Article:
“I really get that you’re hurt (upset, mad, scared, confused, etc.). I’m here with you, and we’ll figure this out together.”
Because I’ve been practicing this for years now, and teaching this to my clients, I know what can happen next: Genuine curiosity and moments of real connection.
Notice the next time someone – whether intimate partner, friend, colleague, or family member – makes an assertion that they know what you’re thinking or feeling (or what you SHOULD be).
This could reveal itself in a thousand ways:
“You should want to go to X with me.”
“You clearly did X because you’re inconsiderate/ignorant/ashamed/confused/insensitive …”
“You should feel ashamed/embarrassed/disgusted/happy/relieved ….”
“You should see this from X perspective.”
“Why are you single?” (no one ever asks: “Why are you in a relationship?”)
To be sure, sometimes people can actually be helpful when offering different perspectives, for example. Often, though, it’s not string-free “help” they’re offering; rather, they’re attempting to enroll you in their own worldview so they don’t feel so alone in it, themselves.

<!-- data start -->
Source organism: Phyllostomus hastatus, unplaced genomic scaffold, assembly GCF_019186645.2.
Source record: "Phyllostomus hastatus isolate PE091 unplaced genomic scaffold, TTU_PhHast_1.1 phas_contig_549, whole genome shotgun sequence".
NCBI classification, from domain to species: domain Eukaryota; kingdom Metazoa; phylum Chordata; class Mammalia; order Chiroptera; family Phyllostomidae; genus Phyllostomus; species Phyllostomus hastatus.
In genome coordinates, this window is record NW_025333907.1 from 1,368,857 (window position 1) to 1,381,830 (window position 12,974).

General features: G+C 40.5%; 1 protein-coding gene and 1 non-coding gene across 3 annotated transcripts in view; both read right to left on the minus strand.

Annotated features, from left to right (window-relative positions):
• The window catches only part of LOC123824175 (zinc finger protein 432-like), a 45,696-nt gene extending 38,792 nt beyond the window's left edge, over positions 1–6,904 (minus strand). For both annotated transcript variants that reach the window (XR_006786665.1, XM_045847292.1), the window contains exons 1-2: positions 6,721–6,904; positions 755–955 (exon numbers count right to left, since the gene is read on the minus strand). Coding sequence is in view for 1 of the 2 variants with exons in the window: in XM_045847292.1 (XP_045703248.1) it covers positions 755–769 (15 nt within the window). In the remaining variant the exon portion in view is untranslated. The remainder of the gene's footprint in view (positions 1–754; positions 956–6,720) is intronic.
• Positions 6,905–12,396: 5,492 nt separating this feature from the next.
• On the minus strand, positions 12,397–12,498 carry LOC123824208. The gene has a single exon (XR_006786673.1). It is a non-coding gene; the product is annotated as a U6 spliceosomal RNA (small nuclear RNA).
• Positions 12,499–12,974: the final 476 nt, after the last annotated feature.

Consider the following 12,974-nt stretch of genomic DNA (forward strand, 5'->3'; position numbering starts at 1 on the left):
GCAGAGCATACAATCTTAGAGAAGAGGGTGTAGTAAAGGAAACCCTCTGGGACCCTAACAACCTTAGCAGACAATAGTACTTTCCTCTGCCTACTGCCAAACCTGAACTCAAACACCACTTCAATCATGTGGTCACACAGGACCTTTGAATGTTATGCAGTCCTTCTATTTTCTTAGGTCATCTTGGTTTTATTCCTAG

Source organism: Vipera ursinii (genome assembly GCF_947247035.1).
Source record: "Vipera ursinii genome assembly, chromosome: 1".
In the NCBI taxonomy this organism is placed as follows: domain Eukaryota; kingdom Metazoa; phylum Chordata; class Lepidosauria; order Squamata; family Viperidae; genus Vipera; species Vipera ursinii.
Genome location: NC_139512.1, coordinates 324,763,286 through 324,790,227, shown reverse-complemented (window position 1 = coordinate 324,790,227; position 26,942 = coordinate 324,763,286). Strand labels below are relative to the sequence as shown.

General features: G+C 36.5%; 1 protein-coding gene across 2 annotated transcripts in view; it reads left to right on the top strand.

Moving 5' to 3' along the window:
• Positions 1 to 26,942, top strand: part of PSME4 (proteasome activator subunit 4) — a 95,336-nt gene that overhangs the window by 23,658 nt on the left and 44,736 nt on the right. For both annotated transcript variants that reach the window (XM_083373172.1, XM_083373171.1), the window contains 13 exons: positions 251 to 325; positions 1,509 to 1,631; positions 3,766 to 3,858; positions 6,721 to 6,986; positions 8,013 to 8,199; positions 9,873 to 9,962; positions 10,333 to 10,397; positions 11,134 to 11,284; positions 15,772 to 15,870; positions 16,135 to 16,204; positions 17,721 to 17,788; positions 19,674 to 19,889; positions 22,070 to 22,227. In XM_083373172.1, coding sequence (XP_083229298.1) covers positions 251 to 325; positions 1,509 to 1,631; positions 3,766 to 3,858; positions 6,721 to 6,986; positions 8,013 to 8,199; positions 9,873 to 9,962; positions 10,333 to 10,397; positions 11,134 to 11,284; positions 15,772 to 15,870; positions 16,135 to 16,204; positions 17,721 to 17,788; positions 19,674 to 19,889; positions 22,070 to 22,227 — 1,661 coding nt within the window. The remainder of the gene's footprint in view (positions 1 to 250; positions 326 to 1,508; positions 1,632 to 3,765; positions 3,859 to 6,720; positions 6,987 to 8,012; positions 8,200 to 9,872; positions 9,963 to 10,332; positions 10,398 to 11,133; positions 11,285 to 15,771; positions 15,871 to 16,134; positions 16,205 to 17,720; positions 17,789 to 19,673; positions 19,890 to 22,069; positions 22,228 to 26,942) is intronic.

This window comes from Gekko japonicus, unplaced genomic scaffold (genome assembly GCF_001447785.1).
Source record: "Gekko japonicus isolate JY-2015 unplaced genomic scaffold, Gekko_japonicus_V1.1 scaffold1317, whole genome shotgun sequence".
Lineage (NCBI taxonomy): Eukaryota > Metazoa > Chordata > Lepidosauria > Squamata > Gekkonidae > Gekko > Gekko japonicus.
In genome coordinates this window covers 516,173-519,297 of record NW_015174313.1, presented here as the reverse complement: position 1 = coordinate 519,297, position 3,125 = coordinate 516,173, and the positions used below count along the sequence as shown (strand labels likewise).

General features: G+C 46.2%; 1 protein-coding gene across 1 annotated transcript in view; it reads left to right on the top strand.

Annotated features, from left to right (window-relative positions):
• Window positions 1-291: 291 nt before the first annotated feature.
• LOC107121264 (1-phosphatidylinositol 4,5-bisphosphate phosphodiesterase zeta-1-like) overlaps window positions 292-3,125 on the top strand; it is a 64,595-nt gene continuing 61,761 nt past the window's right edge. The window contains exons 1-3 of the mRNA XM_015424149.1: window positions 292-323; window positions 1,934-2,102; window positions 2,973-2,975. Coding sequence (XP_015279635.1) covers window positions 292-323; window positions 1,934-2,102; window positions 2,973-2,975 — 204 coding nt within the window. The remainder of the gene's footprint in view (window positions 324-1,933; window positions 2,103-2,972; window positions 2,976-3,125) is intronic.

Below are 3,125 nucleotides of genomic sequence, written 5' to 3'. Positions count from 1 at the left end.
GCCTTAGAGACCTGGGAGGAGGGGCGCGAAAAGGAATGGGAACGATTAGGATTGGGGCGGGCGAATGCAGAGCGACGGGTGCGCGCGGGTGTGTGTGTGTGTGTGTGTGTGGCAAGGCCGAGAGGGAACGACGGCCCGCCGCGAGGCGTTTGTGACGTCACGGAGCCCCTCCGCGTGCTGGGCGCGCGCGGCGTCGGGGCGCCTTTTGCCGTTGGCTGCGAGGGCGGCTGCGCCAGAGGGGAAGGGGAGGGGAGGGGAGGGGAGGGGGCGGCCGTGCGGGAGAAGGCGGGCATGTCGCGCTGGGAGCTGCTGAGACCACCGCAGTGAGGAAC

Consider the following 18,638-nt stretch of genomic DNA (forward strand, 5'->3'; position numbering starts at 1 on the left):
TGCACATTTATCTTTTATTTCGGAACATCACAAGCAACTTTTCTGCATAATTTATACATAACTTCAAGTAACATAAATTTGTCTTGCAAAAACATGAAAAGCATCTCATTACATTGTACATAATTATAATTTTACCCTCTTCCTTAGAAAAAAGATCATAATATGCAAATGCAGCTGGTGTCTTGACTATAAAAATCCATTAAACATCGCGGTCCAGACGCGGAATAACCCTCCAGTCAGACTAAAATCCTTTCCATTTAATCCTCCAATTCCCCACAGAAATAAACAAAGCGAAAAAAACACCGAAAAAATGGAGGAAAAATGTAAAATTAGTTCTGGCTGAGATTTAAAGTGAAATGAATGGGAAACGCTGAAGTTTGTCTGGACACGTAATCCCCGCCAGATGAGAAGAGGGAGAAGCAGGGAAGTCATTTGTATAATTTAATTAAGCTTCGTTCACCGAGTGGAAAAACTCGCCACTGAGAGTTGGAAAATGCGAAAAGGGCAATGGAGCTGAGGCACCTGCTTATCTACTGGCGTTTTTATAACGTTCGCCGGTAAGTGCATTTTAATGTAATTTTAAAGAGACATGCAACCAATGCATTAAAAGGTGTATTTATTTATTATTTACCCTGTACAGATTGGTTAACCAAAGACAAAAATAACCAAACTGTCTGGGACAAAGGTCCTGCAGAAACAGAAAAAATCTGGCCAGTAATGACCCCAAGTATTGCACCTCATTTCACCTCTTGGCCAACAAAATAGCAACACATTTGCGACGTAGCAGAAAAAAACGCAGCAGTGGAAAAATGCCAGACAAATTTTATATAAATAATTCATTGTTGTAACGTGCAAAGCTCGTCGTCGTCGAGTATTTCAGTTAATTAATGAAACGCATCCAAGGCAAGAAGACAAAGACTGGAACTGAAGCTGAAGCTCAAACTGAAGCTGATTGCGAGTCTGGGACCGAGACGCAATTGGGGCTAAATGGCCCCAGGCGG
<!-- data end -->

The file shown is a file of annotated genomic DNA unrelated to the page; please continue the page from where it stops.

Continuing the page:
Regardless, if it doesn’t feel helpful, don’t attempt to defend yourself by trying to convince them of what you’re thinking or feeling. Instead, simply ask them in this very moment not to assume they know what is (or should be) happening for you.
If you’re not too emotionally charged you might thank them for trying to offer insight (or whatever they’re trying to offer), even as you stand up for this boundary.
I find acknowledging people for their good intentions, even if their execution be poor, goes a long way towards maintaining respect and partnership even through the most difficult of disagreements.
If you’re the one being asked to stop, you could simply say, “My apologies. I didn’t mean to assume I know your inner world.”
Then get curious. Invite them to share what actually IS going on for them, and trust they’re speaking truth to the best of their capacity in that moment. (if you can’t trust that, it ain’t likely to be a meaningful conversation, anyway!)
Ultimately, whichever end of this you’re on, the point is to open up space for curiosity, for curiosity draws people together.
Curiosity creates connection. Drawing conclusions about each other tends to destroy it.
Learning to honor this one boundary can profoundly improve the quality of your relationships. It sure has mine.
* What does this bring up for you? Please say so in the comments. (I read all of them)
** Learn how to Make Love Better by enrolling in one of Bryan’s “Love Mastery University” courses @ https://bryanreeves.com/programs/